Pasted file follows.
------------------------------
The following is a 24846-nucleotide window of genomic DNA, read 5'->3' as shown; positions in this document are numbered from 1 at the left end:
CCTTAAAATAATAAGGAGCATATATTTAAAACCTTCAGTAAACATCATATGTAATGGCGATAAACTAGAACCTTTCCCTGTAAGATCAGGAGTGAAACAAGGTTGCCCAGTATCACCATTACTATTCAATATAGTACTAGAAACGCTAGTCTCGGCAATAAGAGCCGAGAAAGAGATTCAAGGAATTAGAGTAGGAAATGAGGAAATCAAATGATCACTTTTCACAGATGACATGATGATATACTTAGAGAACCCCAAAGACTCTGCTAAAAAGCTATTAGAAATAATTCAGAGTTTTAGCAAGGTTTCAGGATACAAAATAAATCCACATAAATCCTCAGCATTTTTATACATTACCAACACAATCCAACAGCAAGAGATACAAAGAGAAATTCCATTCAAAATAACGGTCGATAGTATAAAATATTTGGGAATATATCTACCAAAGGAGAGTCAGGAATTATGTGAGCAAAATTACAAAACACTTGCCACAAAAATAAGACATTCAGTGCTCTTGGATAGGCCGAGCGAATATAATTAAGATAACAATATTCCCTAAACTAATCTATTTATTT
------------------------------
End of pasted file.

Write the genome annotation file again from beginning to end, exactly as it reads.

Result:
The following is a 24846-nucleotide window of genomic DNA, read 5'->3' as shown; positions in this document are numbered from 1 at the left end:
CCTTAAAATAATAAGGAGCATATATTTAAAACCTTCAGTAAACATCATATGTAATGGCGATAAACTAGAACCTTTCCCTGTAAGATCAGGAGTGAAACAAGGTTGCCCAGTATCACCATTACTATTCAATATAGTACTAGAAACGCTAGTCTCGGCAATAAGAGCCGAGAAAGAGATTCAAGGAATTAGAGTAGGAAATGAGGAAATCAAATGATCACTTTTCACAGATGACATGATGATATACTTAGAGAACCCCAAAGACTCTGCTAAAAAGCTATTAGAAATAATTCAGAGTTTTAGCAAGGTTTCAGGATACAAAATAAATCCACATAAATCCTCAGCATTTTTATACATTACCAACACAATCCAACAGCAAGAGATACAAAGAGAAATTCCATTCAAAATAACGGTCGATAGTATAAAATATTTGGGAATATATCTACCAAAGGAGAGTCAGGAATTATGTGAGCAAAATTACAAAACACTTGCCACAAAAATAAGACATTCAGTGCTCTTGGATAGGCCGAGCGAATATAATTAAGATAACAATATTCCCTAAACTAATCTATTTATTT